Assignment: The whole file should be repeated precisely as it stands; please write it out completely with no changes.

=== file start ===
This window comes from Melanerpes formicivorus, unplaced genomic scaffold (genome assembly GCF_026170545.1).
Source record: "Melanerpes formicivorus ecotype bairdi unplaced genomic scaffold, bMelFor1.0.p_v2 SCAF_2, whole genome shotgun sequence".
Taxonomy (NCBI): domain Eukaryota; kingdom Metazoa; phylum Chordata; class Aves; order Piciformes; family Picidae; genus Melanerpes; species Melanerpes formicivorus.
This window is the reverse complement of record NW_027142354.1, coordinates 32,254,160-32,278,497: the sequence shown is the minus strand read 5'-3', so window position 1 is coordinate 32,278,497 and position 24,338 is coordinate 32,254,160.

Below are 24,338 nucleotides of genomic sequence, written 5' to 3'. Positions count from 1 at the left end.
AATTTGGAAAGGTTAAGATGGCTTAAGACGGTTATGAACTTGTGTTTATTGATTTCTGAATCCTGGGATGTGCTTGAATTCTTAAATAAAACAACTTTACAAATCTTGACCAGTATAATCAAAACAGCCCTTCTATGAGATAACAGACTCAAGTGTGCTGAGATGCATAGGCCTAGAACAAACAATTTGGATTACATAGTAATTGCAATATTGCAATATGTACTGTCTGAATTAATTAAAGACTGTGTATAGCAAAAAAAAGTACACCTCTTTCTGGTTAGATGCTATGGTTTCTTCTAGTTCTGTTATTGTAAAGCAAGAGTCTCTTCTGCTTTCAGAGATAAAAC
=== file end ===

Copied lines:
This window comes from Melanerpes formicivorus, unplaced genomic scaffold (genome assembly GCF_026170545.1).
Source record: "Melanerpes formicivorus ecotype bairdi unplaced genomic scaffold, bMelFor1.0.p_v2 SCAF_2, whole genome shotgun sequence".
Taxonomy (NCBI): domain Eukaryota; kingdom Metazoa; phylum Chordata; class Aves; order Piciformes; family Picidae; genus Melanerpes; species Melanerpes formicivorus.
This window is the reverse complement of record NW_027142354.1, coordinates 32,254,160-32,278,497: the sequence shown is the minus strand read 5'-3', so window position 1 is coordinate 32,278,497 and position 24,338 is coordinate 32,254,160.

Below are 24,338 nucleotides of genomic sequence, written 5' to 3'. Positions count from 1 at the left end.
AATTTGGAAAGGTTAAGATGGCTTAAGACGGTTATGAACTTGTGTTTATTGATTTCTGAATCCTGGGATGTGCTTGAATTCTTAAATAAAACAACTTTACAAATCTTGACCAGTATAATCAAAACAGCCCTTCTATGAGATAACAGACTCAAGTGTGCTGAGATGCATAGGCCTAGAACAAACAATTTGGATTACATAGTAATTGCAATATTGCAATATGTACTGTCTGAATTAATTAAAGACTGTGTATAGCAAAAAAAAGTACACCTCTTTCTGGTTAGATGCTATGGTTTCTTCTAGTTCTGTTATTGTAAAGCAAGAGTCTCTTCTGCTTTCAGAGATAAAAC